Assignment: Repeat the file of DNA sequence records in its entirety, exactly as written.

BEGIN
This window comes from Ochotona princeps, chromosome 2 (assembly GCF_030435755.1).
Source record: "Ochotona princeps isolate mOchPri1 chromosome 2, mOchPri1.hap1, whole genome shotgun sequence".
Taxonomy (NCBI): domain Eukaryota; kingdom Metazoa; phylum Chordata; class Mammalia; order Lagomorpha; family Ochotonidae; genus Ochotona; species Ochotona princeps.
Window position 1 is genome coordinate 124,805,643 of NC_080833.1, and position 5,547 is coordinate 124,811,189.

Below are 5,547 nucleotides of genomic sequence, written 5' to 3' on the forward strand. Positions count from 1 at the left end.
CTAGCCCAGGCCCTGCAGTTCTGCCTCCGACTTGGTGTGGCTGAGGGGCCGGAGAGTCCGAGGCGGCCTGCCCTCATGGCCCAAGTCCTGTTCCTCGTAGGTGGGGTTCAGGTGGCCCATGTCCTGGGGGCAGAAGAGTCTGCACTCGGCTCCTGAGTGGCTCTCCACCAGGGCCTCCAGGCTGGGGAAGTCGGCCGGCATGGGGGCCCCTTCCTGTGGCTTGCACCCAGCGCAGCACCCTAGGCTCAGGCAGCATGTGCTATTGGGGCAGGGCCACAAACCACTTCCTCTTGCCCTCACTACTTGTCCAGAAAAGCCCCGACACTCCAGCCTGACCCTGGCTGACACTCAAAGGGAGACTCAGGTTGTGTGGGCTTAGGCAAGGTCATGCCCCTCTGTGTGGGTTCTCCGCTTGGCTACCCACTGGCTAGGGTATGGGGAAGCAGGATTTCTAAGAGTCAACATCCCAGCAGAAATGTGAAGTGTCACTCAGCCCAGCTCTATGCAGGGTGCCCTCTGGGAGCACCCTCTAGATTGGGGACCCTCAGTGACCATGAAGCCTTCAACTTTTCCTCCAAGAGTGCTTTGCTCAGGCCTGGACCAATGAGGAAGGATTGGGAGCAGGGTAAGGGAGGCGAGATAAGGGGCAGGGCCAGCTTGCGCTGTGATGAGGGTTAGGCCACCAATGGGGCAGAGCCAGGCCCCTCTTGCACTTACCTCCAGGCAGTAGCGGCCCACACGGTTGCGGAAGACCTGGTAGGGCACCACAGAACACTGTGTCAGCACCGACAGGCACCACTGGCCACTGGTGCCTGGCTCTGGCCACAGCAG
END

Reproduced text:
This window comes from Ochotona princeps, chromosome 2 (assembly GCF_030435755.1).
Source record: "Ochotona princeps isolate mOchPri1 chromosome 2, mOchPri1.hap1, whole genome shotgun sequence".
Taxonomy (NCBI): domain Eukaryota; kingdom Metazoa; phylum Chordata; class Mammalia; order Lagomorpha; family Ochotonidae; genus Ochotona; species Ochotona princeps.
Window position 1 is genome coordinate 124,805,643 of NC_080833.1, and position 5,547 is coordinate 124,811,189.

Below are 5,547 nucleotides of genomic sequence, written 5' to 3' on the forward strand. Positions count from 1 at the left end.
CTAGCCCAGGCCCTGCAGTTCTGCCTCCGACTTGGTGTGGCTGAGGGGCCGGAGAGTCCGAGGCGGCCTGCCCTCATGGCCCAAGTCCTGTTCCTCGTAGGTGGGGTTCAGGTGGCCCATGTCCTGGGGGCAGAAGAGTCTGCACTCGGCTCCTGAGTGGCTCTCCACCAGGGCCTCCAGGCTGGGGAAGTCGGCCGGCATGGGGGCCCCTTCCTGTGGCTTGCACCCAGCGCAGCACCCTAGGCTCAGGCAGCATGTGCTATTGGGGCAGGGCCACAAACCACTTCCTCTTGCCCTCACTACTTGTCCAGAAAAGCCCCGACACTCCAGCCTGACCCTGGCTGACACTCAAAGGGAGACTCAGGTTGTGTGGGCTTAGGCAAGGTCATGCCCCTCTGTGTGGGTTCTCCGCTTGGCTACCCACTGGCTAGGGTATGGGGAAGCAGGATTTCTAAGAGTCAACATCCCAGCAGAAATGTGAAGTGTCACTCAGCCCAGCTCTATGCAGGGTGCCCTCTGGGAGCACCCTCTAGATTGGGGACCCTCAGTGACCATGAAGCCTTCAACTTTTCCTCCAAGAGTGCTTTGCTCAGGCCTGGACCAATGAGGAAGGATTGGGAGCAGGGTAAGGGAGGCGAGATAAGGGGCAGGGCCAGCTTGCGCTGTGATGAGGGTTAGGCCACCAATGGGGCAGAGCCAGGCCCCTCTTGCACTTACCTCCAGGCAGTAGCGGCCCACACGGTTGCGGAAGACCTGGTAGGGCACCACAGAACACTGTGTCAGCACCGACAGGCACCACTGGCCACTGGTGCCTGGCTCTGGCCACAGCAG